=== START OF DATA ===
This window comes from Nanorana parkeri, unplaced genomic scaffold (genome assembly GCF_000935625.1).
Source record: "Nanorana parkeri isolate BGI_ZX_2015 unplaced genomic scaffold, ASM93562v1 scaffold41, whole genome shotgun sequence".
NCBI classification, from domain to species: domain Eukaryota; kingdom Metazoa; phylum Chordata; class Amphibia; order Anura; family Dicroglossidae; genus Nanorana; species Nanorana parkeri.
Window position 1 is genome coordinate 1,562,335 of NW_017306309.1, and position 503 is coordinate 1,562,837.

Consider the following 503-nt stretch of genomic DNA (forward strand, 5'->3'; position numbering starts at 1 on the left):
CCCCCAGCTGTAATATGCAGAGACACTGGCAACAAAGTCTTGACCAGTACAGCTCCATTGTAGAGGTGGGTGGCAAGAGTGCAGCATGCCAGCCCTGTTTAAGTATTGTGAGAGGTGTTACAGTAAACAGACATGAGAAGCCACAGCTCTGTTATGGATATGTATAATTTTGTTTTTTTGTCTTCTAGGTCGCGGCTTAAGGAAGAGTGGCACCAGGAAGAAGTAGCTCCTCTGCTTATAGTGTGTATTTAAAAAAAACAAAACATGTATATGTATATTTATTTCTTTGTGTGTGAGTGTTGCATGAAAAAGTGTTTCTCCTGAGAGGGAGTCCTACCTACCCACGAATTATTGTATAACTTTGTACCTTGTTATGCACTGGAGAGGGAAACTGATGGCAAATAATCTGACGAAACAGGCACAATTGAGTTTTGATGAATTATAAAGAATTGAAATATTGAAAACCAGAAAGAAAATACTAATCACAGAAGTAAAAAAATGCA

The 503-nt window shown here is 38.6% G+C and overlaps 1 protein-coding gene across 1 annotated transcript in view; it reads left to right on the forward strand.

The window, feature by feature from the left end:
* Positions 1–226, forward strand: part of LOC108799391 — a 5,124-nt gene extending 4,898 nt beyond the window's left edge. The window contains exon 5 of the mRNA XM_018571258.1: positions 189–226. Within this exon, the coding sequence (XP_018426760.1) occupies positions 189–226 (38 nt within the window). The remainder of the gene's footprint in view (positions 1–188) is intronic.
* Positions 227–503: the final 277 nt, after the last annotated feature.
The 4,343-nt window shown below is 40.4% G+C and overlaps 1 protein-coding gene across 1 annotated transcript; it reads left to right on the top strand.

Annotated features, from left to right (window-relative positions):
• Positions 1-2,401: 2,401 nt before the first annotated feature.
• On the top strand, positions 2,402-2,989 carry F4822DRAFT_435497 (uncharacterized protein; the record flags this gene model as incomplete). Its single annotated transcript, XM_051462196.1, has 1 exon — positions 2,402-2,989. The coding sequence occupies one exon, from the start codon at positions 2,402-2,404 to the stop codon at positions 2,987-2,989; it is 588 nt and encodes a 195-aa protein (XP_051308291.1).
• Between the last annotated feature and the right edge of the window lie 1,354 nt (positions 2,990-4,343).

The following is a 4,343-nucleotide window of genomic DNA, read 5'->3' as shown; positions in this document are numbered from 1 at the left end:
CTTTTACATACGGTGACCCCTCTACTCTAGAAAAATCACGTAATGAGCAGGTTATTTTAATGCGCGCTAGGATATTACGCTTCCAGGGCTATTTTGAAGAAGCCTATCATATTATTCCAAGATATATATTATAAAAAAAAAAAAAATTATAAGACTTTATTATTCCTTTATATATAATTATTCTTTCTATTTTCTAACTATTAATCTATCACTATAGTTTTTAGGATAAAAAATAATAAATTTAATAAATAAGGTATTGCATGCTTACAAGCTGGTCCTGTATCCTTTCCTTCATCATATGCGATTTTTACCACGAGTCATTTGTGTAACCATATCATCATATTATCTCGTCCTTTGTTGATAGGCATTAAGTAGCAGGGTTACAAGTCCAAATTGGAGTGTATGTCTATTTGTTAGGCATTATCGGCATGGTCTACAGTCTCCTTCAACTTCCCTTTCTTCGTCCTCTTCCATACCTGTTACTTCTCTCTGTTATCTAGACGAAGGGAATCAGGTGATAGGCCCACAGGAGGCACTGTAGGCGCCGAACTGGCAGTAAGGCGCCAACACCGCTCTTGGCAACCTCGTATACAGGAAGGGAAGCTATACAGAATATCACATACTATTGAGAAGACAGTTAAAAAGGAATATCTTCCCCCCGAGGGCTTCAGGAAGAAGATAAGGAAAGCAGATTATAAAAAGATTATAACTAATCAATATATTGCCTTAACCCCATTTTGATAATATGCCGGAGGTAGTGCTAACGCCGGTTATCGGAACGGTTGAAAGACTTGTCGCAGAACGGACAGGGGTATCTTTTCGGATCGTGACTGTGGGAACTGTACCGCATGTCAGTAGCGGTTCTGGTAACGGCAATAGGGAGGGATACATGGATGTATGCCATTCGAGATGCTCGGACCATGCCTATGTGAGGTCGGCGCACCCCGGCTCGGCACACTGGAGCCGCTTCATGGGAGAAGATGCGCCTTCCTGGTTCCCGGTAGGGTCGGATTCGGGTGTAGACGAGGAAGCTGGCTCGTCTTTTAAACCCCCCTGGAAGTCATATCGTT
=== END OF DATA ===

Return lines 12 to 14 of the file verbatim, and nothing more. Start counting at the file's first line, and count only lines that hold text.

Annotated features, from left to right (window-relative positions):
• Positions 1-2,401: 2,401 nt before the first annotated feature.
• On the top strand, positions 2,402-2,989 carry F4822DRAFT_435497 (uncharacterized protein; the record flags this gene model as incomplete). Its single annotated transcript, XM_051462196.1, has 1 exon — positions 2,402-2,989. The coding sequence occupies one exon, from the start codon at positions 2,402-2,404 to the stop codon at positions 2,987-2,989; it is 588 nt and encodes a 195-aa protein (XP_051308291.1).